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(Un)tangling the Net, Tackling the Scales and Learning to Fish: An Interdisciplinary Study in Indonesian Borneo

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posted on 15.01.2018, 12:25 by Sara Anne Thornton
In the face of continued environmental degradation worldwide, interdisciplinary research is needed to better understand and find practical solutions to this degradation and to better understand the complicated relationships between humans and nonhumans (the ‘environment’). However, interdisciplinary research is often challenging due to problems of integrating different stakeholder concerns (e.g. government and local communities) and bridging academic disciplines. I propose a new approach – the Interdisciplinary Assemblage Approach (IAA) – which I use to study human, fish and spirit communities in the Sabangau (Indonesian Borneo), and explore relationships between these communities and ‘environmental’ aspects such as river depth and seasons. This case study was chosen due to the important tropical peat-swamp forest habitat in the area, the understudied nature of the fish assemblages in this habitat, and the understudied dependence of human communities on fishing around the forest and other peatlands across Sabangau. I conducted the first in-depth fish surveys in the Sabangau River and Forest, along with surveys in two human communities (Kereng Bangkirai and Taruna Jaya). Using results from these, I discuss how human-nonhuman relationships lead to Sabangau being an overfished and fire-prone area, showing both resilient and non-resilient characteristics. Taking the progressive interdisciplinary and biocultural approach to conservation, the IAA can also challenge dichotomies and hierarchies that are often imposed between different knowledge systems (‘local’ versus ‘scientific’ knowledge) and academic disciplines (‘social’ and ‘natural’ sciences). Ultimately, the project provides recommendations for future research and management actions, such as the impacts of canal damming and fish pond building on fish populations, to improve fish and fisher wellbeing and recommendations and considerations that will be useful for future peatland restoration projects. It evaluates the IAA, its use as a framework for interdisciplinary research along with its wider applicability for conserving environments that so many humans and nonhumans depend on.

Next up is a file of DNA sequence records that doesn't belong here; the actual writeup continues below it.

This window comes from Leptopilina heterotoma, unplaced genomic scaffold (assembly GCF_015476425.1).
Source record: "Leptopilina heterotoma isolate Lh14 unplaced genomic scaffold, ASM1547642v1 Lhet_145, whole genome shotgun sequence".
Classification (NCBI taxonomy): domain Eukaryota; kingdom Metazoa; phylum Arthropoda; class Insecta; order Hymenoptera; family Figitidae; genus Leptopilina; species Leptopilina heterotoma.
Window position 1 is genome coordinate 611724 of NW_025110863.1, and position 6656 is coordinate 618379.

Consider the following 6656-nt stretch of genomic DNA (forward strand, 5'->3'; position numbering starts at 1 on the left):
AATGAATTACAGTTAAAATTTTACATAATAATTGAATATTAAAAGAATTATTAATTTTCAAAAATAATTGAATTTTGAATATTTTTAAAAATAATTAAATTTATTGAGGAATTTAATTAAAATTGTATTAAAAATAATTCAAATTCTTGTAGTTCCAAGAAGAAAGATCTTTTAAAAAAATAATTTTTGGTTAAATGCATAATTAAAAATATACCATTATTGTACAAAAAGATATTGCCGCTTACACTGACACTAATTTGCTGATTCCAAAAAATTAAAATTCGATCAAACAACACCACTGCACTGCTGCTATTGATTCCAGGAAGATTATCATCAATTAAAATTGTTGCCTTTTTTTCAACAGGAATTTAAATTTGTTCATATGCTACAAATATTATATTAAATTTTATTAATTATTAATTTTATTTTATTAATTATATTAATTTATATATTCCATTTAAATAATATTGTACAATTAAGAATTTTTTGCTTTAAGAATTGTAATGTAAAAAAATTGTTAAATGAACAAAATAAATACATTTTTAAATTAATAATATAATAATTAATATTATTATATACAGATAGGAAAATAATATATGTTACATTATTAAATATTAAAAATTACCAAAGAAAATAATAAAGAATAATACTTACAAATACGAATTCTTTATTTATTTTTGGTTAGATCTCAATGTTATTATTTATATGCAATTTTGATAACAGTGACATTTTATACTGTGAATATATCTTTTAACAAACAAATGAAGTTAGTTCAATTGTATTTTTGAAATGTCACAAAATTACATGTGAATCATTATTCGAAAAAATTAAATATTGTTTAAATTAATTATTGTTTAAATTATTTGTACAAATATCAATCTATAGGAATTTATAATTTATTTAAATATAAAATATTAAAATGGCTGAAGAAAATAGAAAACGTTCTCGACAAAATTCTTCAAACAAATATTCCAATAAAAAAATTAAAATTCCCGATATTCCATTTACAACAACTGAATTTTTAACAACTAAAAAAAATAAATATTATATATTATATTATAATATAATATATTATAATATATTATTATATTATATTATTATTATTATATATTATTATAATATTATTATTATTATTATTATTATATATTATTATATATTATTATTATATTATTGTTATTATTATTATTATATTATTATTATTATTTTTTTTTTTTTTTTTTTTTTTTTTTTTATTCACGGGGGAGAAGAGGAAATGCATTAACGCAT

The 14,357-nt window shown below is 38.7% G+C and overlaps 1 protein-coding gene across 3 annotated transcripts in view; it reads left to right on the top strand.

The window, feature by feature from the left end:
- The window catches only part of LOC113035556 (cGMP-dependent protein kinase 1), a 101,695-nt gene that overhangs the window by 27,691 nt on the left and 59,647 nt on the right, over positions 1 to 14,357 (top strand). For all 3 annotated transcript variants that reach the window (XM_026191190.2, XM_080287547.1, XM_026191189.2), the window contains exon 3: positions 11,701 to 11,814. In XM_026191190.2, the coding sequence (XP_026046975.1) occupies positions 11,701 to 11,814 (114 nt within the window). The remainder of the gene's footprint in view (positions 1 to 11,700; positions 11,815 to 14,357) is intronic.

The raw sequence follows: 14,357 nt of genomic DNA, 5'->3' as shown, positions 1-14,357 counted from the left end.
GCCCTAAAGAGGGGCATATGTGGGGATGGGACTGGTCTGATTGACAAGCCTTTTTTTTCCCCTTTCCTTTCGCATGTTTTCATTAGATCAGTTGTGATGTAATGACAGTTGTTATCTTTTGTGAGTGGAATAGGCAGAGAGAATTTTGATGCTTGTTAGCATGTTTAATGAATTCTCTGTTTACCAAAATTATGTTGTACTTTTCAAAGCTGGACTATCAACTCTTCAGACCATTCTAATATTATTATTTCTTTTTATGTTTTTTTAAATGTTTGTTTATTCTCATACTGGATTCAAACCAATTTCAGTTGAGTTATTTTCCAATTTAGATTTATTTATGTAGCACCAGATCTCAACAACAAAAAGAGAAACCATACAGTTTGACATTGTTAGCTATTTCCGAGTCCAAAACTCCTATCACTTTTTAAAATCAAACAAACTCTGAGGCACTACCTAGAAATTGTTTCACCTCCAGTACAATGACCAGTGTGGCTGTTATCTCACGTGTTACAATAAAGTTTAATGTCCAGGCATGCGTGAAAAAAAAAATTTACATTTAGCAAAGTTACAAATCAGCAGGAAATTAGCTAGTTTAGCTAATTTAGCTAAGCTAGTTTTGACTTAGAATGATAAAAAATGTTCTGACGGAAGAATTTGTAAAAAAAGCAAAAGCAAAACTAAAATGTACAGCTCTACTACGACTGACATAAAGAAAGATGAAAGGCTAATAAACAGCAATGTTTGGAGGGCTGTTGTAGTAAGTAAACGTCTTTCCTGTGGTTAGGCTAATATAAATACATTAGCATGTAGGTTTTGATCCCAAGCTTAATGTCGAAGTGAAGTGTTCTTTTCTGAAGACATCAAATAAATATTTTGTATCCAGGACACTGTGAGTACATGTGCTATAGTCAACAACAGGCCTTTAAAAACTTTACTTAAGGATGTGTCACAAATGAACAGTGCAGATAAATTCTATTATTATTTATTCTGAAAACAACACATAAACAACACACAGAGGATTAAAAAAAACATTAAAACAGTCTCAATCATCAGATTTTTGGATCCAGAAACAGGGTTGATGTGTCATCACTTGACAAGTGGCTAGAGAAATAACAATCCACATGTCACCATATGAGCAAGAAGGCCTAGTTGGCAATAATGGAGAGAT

Page, Susan; Upton, Caroline; Harrison, Mark

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Department of Geography

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University of Leicester

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